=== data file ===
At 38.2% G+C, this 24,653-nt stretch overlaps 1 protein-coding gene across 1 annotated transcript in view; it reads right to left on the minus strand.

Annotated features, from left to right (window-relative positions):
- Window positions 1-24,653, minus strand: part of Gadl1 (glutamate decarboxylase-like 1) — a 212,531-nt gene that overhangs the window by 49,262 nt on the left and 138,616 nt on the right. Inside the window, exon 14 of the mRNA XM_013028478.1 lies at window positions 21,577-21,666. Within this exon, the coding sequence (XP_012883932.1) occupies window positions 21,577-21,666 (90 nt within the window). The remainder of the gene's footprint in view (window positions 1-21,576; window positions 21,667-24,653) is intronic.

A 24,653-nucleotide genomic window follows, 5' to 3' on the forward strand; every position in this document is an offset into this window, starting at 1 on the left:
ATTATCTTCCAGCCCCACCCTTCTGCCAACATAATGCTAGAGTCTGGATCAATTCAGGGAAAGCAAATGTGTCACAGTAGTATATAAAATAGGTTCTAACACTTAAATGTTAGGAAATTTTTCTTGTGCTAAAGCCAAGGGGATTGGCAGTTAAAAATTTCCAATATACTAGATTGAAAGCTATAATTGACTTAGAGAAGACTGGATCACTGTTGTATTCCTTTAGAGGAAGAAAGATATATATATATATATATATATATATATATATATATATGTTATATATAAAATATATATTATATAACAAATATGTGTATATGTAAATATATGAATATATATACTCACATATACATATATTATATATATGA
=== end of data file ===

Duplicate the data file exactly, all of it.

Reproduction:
At 38.2% G+C, this 24,653-nt stretch overlaps 1 protein-coding gene across 1 annotated transcript in view; it reads right to left on the minus strand.

Annotated features, from left to right (window-relative positions):
- Window positions 1-24,653, minus strand: part of Gadl1 (glutamate decarboxylase-like 1) — a 212,531-nt gene that overhangs the window by 49,262 nt on the left and 138,616 nt on the right. Inside the window, exon 14 of the mRNA XM_013028478.1 lies at window positions 21,577-21,666. Within this exon, the coding sequence (XP_012883932.1) occupies window positions 21,577-21,666 (90 nt within the window). The remainder of the gene's footprint in view (window positions 1-21,576; window positions 21,667-24,653) is intronic.

A 24,653-nucleotide genomic window follows, 5' to 3' on the forward strand; every position in this document is an offset into this window, starting at 1 on the left:
ATTATCTTCCAGCCCCACCCTTCTGCCAACATAATGCTAGAGTCTGGATCAATTCAGGGAAAGCAAATGTGTCACAGTAGTATATAAAATAGGTTCTAACACTTAAATGTTAGGAAATTTTTCTTGTGCTAAAGCCAAGGGGATTGGCAGTTAAAAATTTCCAATATACTAGATTGAAAGCTATAATTGACTTAGAGAAGACTGGATCACTGTTGTATTCCTTTAGAGGAAGAAAGATATATATATATATATATATATATATATATATATATATGTTATATATAAAATATATATTATATAACAAATATGTGTATATGTAAATATATGAATATATATACTCACATATACATATATTATATATATGA